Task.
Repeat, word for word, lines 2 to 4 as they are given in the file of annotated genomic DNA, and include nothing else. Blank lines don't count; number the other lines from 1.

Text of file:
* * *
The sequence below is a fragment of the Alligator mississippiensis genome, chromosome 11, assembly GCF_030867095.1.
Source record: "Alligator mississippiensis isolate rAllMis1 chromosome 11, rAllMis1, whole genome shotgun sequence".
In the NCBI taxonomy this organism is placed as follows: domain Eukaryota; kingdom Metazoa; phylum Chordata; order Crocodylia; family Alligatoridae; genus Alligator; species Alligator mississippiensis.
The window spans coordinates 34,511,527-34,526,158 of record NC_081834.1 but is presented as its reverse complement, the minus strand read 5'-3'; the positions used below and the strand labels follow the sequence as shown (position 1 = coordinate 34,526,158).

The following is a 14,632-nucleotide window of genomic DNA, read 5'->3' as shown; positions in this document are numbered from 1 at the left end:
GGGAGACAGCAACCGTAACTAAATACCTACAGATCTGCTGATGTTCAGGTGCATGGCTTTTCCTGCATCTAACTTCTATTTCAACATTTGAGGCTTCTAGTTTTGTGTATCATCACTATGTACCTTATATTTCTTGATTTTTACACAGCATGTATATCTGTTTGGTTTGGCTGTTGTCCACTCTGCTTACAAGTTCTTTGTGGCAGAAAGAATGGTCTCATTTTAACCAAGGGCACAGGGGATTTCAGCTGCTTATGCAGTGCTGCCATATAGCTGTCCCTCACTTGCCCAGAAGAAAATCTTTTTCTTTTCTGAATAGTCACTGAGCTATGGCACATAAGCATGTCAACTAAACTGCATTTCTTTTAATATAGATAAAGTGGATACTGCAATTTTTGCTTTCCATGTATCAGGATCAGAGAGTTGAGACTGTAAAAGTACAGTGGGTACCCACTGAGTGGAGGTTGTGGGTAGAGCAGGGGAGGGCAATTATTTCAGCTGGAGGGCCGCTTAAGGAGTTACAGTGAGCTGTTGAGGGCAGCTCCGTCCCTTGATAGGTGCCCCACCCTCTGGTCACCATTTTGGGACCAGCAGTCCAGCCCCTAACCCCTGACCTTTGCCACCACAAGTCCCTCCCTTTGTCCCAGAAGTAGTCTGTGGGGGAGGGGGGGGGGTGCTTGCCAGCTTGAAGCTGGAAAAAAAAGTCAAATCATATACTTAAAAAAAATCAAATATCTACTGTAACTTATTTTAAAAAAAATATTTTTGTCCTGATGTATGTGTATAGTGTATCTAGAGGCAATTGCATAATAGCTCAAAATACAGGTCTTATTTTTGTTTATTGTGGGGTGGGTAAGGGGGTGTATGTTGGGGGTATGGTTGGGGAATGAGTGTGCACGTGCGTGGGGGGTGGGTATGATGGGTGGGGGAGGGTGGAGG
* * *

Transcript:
Source record: "Alligator mississippiensis isolate rAllMis1 chromosome 11, rAllMis1, whole genome shotgun sequence".
In the NCBI taxonomy this organism is placed as follows: domain Eukaryota; kingdom Metazoa; phylum Chordata; order Crocodylia; family Alligatoridae; genus Alligator; species Alligator mississippiensis.
The window spans coordinates 34,511,527-34,526,158 of record NC_081834.1 but is presented as its reverse complement, the minus strand read 5'-3'; the positions used below and the strand labels follow the sequence as shown (position 1 = coordinate 34,526,158).